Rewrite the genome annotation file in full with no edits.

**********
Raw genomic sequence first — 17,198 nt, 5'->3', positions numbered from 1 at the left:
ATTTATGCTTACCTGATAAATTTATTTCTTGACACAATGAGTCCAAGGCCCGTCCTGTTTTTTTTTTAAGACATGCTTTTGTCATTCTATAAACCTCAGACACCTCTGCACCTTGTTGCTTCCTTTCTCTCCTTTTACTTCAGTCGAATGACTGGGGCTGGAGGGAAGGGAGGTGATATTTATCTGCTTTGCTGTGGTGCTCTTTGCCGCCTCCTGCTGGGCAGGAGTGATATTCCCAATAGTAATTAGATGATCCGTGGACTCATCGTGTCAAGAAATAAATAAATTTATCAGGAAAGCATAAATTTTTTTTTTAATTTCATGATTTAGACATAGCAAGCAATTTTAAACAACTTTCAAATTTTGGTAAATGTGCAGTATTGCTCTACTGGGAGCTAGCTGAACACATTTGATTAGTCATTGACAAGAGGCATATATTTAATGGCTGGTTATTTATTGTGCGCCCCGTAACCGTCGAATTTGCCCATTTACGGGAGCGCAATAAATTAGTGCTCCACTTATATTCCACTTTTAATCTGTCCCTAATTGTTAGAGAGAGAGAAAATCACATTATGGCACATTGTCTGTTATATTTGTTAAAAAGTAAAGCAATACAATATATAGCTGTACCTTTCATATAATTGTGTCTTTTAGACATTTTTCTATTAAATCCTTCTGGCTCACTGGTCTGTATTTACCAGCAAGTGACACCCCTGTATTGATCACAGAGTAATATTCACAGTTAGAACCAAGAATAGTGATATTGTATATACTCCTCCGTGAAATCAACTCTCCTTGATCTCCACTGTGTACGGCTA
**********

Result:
Raw genomic sequence first — 17,198 nt, 5'->3', positions numbered from 1 at the left:
ATTTATGCTTACCTGATAAATTTATTTCTTGACACAATGAGTCCAAGGCCCGTCCTGTTTTTTTTTTAAGACATGCTTTTGTCATTCTATAAACCTCAGACACCTCTGCACCTTGTTGCTTCCTTTCTCTCCTTTTACTTCAGTCGAATGACTGGGGCTGGAGGGAAGGGAGGTGATATTTATCTGCTTTGCTGTGGTGCTCTTTGCCGCCTCCTGCTGGGCAGGAGTGATATTCCCAATAGTAATTAGATGATCCGTGGACTCATCGTGTCAAGAAATAAATAAATTTATCAGGAAAGCATAAATTTTTTTTTTAATTTCATGATTTAGACATAGCAAGCAATTTTAAACAACTTTCAAATTTTGGTAAATGTGCAGTATTGCTCTACTGGGAGCTAGCTGAACACATTTGATTAGTCATTGACAAGAGGCATATATTTAATGGCTGGTTATTTATTGTGCGCCCCGTAACCGTCGAATTTGCCCATTTACGGGAGCGCAATAAATTAGTGCTCCACTTATATTCCACTTTTAATCTGTCCCTAATTGTTAGAGAGAGAGAAAATCACATTATGGCACATTGTCTGTTATATTTGTTAAAAAGTAAAGCAATACAATATATAGCTGTACCTTTCATATAATTGTGTCTTTTAGACATTTTTCTATTAAATCCTTCTGGCTCACTGGTCTGTATTTACCAGCAAGTGACACCCCTGTATTGATCACAGAGTAATATTCACAGTTAGAACCAAGAATAGTGATATTGTATATACTCCTCCGTGAAATCAACTCTCCTTGATCTCCACTGTGTACGGCTA